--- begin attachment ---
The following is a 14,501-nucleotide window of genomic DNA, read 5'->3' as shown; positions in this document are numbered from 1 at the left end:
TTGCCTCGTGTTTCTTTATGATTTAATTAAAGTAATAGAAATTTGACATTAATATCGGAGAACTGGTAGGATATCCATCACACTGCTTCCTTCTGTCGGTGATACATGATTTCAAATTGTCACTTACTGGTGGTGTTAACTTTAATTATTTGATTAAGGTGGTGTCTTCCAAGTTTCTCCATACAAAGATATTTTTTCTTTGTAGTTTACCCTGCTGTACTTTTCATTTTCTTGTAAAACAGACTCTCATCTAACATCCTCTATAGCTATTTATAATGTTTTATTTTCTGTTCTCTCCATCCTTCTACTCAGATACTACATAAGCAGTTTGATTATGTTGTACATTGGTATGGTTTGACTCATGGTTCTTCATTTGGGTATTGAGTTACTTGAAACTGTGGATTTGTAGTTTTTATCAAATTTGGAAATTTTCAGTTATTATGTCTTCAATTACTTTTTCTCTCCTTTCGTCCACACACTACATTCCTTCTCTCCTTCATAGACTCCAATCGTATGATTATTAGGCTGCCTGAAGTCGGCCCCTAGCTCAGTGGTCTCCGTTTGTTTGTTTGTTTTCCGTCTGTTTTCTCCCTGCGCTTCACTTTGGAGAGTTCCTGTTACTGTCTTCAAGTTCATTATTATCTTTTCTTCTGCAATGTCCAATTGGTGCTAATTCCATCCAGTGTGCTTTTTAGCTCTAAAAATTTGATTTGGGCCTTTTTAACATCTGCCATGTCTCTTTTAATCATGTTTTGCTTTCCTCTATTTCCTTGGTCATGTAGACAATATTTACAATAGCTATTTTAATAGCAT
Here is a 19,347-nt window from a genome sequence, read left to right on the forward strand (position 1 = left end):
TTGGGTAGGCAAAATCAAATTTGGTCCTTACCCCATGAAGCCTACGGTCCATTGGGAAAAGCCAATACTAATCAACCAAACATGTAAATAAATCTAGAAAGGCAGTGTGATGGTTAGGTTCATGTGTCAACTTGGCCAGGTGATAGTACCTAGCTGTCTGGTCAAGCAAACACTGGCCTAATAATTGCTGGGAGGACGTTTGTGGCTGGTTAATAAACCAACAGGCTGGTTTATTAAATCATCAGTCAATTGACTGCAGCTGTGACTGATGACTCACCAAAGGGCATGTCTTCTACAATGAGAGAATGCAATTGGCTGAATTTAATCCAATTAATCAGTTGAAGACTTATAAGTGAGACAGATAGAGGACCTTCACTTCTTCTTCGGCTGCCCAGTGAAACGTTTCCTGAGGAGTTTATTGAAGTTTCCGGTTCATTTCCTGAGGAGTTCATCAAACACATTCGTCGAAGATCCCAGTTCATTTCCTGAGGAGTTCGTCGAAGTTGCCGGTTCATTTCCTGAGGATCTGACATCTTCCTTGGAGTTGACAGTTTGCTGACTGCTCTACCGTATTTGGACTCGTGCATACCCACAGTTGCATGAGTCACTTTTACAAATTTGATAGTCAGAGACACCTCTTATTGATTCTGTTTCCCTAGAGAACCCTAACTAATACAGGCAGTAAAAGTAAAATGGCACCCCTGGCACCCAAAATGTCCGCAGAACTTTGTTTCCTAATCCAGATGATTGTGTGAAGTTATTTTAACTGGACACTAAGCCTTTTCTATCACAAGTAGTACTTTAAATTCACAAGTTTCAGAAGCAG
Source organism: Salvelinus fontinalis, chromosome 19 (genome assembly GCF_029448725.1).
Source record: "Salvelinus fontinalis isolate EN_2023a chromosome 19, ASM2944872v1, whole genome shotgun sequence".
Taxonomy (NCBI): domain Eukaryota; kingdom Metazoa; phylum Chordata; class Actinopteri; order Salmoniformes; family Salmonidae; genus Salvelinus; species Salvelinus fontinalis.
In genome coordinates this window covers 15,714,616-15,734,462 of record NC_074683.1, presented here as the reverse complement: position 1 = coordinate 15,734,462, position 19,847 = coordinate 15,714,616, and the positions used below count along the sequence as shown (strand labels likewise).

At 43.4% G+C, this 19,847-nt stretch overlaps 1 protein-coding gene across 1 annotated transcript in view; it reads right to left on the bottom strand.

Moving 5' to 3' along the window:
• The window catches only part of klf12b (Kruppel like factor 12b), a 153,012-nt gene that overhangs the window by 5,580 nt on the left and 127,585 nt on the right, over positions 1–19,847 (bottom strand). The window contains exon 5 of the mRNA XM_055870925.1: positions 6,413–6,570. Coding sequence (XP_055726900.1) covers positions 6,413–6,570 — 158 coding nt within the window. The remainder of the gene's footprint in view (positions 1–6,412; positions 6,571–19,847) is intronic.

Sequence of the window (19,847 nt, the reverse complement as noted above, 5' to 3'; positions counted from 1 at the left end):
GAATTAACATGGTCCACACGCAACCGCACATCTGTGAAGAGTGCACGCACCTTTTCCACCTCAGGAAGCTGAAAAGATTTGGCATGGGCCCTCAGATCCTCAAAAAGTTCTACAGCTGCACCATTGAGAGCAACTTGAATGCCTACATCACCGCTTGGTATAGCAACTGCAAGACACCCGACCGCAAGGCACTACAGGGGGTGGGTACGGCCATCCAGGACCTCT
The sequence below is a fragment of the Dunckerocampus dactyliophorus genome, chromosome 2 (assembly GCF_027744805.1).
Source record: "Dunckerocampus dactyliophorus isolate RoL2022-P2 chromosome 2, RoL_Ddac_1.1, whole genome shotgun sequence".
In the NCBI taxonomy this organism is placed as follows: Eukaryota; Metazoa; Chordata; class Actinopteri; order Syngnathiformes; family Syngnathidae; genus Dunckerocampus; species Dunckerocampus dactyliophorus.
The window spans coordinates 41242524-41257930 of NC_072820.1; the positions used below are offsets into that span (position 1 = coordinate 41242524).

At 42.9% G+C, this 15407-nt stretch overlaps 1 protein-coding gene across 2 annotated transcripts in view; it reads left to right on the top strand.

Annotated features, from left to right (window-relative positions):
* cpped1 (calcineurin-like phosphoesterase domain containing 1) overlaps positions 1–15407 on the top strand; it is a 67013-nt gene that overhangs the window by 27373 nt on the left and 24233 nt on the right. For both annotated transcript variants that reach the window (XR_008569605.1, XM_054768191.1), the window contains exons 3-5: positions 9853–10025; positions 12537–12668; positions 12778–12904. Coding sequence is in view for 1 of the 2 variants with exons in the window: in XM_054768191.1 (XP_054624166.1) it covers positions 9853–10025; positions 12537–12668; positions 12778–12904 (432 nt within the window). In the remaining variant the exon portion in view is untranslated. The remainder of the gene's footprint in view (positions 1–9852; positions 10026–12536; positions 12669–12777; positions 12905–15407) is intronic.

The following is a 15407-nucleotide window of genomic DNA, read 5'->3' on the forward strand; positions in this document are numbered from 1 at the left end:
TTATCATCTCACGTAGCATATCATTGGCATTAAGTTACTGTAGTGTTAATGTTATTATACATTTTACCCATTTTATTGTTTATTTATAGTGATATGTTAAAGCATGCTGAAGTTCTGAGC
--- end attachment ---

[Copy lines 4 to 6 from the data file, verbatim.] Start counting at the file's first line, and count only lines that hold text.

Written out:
TTGGGTAGGCAAAATCAAATTTGGTCCTTACCCCATGAAGCCTACGGTCCATTGGGAAAAGCCAATACTAATCAACCAAACATGTAAATAAATCTAGAAAGGCAGTGTGATGGTTAGGTTCATGTGTCAACTTGGCCAGGTGATAGTACCTAGCTGTCTGGTCAAGCAAACACTGGCCTAATAATTGCTGGGAGGACGTTTGTGGCTGGTTAATAAACCAACAGGCTGGTTTATTAAATCATCAGTCAATTGACTGCAGCTGTGACTGATGACTCACCAAAGGGCATGTCTTCTACAATGAGAGAATGCAATTGGCTGAATTTAATCCAATTAATCAGTTGAAGACTTATAAGTGAGACAGATAGAGGACCTTCACTTCTTCTTCGGCTGCCCAGTGAAACGTTTCCTGAGGAGTTTATTGAAGTTTCCGGTTCATTTCCTGAGGAGTTCATCAAACACATTCGTCGAAGATCCCAGTTCATTTCCTGAGGAGTTCGTCGAAGTTGCCGGTTCATTTCCTGAGGATCTGACATCTTCCTTGGAGTTGACAGTTTGCTGACTGCTCTACCGTATTTGGACTCGTGCATACCCACAGTTGCATGAGTCACTTTTACAAATTTGATAGTCAGAGACACCTCTTATTGATTCTGTTTCCCTAGAGAACCCTAACTAATACAGGCAGTAAAAGTAAAATGGCACCCCTGGCACCCAAAATGTCCGCAGAACTTTGTTTCCTAATCCAGATGATTGTGTGAAGTTATTTTAACTGGACACTAAGCCTTTTCTATCACAAGTAGTACTTTAAATTCACAAGTTTCAGAAGCAG
Source organism: Salvelinus fontinalis, chromosome 19 (genome assembly GCF_029448725.1).
Source record: "Salvelinus fontinalis isolate EN_2023a chromosome 19, ASM2944872v1, whole genome shotgun sequence".